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Posted on: March 7, 2022

City of Schenectady Named Finalist in 2022 IDC Smart Cities North America Awards

IDC SCNAA 2022 Schenectedy - NY

SCHENECTADY – Mayor Gary McCarthy today announced the City of Schenectady has been named a finalist in IDC Government Insights’ fifth annual Smart Cities North America Awards (SCNAA) in the Administration category for its Community Officials Data Exchange (C.O.D.E.) project that shares data around problem property owners and best practices in code enforcement with the goal of using data to address urban blight in our communities.

The awards recognize the progress municipalities have made across North America in executing Smart Cities projects, as well as provide a forum for sharing best practices to help accelerate Smart City development in their region. As a next step in the nomination process, IDC invites the public to vote on the named finalists at Voting will be open through 5:00pm on Sunday, March 13, 2022.

Finalists in the SCNAA illustrate best practice examples of how forward-thinking municipalities are effectively leveraging technology and innovation to offer new services and economic opportunities and to meet the needs and expectations of residents.  The City of Schenectady was recognized for unprecedented progress in creating and sustaining smart city projects in the Administration category.  

The Community Officials Data Exchange (C.O.D.E.), led by the City of Schenectady in partnership with the Center for Technology in Government at the University at Albany (CTG UAlbany), was designed and created to bring together code enforcement and neighborhood officials to share data on problem property owners while also providing a community and platform to offer best practices in property management so that all communities throughout the state can take action against blight.  Funded by the New York State Department of State’s local government grant programs, the project pilot started with the cities of Schenectady, Amsterdam, Gloversville, and Cortland and through an extensive design, data management, and development process will launch statewide.

“We are proud to receive this recognition for our efforts to combat blight that harms neighborhood quality of life,” Mayor McCarthy said. “On behalf of the City of Schenectady I would like to thank the New York State Department of State’s Local Government Division, CTG UAlbany, and the mayors of Amsterdam, Gloversville, and Cortland for their partnership and continued engagement in working together to address blight.”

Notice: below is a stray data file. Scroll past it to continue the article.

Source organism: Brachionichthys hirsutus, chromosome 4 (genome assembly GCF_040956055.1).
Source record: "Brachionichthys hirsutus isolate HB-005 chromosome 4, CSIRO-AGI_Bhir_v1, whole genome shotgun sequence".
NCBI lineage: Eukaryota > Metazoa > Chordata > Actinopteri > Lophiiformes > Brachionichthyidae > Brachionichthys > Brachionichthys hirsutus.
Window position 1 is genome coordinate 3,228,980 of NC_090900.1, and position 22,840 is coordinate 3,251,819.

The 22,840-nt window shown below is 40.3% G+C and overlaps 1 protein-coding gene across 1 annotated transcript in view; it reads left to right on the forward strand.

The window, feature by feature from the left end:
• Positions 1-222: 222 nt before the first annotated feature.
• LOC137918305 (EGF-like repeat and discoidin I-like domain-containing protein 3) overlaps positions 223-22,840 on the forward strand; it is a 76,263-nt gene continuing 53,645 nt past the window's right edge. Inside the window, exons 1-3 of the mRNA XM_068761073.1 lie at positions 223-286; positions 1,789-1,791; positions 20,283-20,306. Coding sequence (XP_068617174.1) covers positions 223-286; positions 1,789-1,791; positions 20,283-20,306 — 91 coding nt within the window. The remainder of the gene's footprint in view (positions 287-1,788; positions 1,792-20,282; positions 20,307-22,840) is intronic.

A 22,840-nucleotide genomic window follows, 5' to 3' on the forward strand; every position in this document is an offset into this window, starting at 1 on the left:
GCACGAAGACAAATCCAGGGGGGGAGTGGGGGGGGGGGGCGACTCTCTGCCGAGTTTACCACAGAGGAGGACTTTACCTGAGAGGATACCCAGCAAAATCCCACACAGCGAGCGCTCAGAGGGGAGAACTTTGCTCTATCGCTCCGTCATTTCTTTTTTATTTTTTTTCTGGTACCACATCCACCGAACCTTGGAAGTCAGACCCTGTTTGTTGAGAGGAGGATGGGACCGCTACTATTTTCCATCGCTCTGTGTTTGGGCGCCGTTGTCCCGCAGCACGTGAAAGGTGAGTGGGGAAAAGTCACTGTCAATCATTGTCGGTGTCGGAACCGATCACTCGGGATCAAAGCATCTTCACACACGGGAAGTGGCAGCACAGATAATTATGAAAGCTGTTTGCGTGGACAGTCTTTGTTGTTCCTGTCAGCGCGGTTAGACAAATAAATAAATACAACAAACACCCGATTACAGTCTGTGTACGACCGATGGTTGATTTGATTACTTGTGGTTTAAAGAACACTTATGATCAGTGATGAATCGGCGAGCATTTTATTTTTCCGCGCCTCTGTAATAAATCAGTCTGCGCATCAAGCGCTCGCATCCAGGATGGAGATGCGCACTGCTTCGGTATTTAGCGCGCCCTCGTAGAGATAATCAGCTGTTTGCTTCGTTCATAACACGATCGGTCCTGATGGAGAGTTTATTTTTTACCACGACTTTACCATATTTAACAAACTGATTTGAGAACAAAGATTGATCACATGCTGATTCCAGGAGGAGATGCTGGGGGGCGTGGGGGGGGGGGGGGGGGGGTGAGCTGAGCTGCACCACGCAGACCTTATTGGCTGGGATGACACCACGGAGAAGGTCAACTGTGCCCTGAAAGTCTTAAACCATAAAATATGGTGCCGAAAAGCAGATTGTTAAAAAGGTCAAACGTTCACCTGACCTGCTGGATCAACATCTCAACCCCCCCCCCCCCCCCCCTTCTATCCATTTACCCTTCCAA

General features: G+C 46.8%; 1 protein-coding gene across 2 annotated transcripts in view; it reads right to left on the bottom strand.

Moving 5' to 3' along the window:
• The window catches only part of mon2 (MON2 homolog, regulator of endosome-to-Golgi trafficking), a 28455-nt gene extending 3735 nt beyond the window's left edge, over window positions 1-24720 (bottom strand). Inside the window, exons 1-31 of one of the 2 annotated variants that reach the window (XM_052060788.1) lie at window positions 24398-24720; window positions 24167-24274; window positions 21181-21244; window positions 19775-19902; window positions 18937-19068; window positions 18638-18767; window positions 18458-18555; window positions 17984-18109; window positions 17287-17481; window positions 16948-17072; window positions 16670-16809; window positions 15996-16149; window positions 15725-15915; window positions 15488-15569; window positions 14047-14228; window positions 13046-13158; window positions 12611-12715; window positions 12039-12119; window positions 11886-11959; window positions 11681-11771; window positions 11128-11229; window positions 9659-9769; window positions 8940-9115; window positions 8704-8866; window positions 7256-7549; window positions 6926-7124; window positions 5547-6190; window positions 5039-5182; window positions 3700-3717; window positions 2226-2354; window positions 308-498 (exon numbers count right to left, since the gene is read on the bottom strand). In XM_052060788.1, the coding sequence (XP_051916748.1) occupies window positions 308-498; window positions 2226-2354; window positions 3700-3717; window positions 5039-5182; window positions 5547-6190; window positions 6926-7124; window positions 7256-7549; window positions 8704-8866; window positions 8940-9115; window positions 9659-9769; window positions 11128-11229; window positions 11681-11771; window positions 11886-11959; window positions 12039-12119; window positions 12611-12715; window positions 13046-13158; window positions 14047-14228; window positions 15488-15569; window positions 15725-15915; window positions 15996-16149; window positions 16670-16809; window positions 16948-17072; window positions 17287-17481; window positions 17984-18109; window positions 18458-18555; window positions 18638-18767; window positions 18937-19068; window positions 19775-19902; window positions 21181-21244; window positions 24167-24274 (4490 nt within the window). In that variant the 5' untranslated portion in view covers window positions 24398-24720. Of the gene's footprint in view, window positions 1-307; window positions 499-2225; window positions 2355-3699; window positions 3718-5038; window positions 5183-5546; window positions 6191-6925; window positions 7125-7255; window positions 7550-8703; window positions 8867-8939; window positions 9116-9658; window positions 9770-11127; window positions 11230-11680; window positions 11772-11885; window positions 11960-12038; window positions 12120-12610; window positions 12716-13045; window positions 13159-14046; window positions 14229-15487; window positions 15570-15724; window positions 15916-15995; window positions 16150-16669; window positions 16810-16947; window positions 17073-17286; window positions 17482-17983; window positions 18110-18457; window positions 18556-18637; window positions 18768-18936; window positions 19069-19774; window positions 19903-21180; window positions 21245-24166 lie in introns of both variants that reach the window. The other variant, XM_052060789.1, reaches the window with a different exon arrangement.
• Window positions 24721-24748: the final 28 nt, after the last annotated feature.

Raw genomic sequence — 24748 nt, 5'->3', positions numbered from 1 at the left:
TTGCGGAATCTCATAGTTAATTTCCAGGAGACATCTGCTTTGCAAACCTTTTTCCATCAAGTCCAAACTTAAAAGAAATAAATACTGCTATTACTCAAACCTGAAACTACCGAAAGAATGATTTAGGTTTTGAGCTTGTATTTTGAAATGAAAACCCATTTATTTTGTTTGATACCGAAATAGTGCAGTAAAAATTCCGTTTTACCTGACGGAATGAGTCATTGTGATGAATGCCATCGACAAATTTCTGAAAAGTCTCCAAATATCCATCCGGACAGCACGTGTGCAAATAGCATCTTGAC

“Developing a way to share data across local governments is a considerable undertaking that needs expertise and leadership,” said Meghan Cook Program Director, CTG UAlbany. “The code enforcement officials, neighborhood directors, fire department chiefs, and IT leaders from the cities of Schenectady, Gloversville, Amsterdam, and Cortland have put in countless hours in defining and testing a way to share this data so that communities throughout the state can easily join in. Their work, alongside developers from Community Development Solutions (CDS) and the International Code Council (ICC), should be commended in establishing and launching this innovation.”

“We commend all the SCNAA finalists for their commitment and dedication to making smart city initiatives a reality, designed to improve and enhance cities and states across North America for the betterment of all citizens and residents,” said Ruthbea Yesner, Vice President, IDC Government Insights and Smart Cities and Communities Strategies. “As more and more government officials recognize the invaluable role of innovative technology in creating new economic opportunities, enhancing citizen engagement, and optimizing operations, the library of practical use cases will continue to grow, helping to evangelize the power of smart city initiatives and provide a roadmap to success.”

In a recent study in the City of Schenectady, it was determined that a vacant property can cost the city $64,000 on average over the course of five years. With approximately 400 vacant properties in the city, it can cost approximately $5 million annually in expenses and uncollected revenue. Blighted properties can often become vacant properties, so these efforts are focused to change the trajectory of a beginning blighted property, Mayor McCarthy added.

For additional information about these awards or to speak with Ruthbea Yesner, please contact Sarah Murray at 781-378-2674 or


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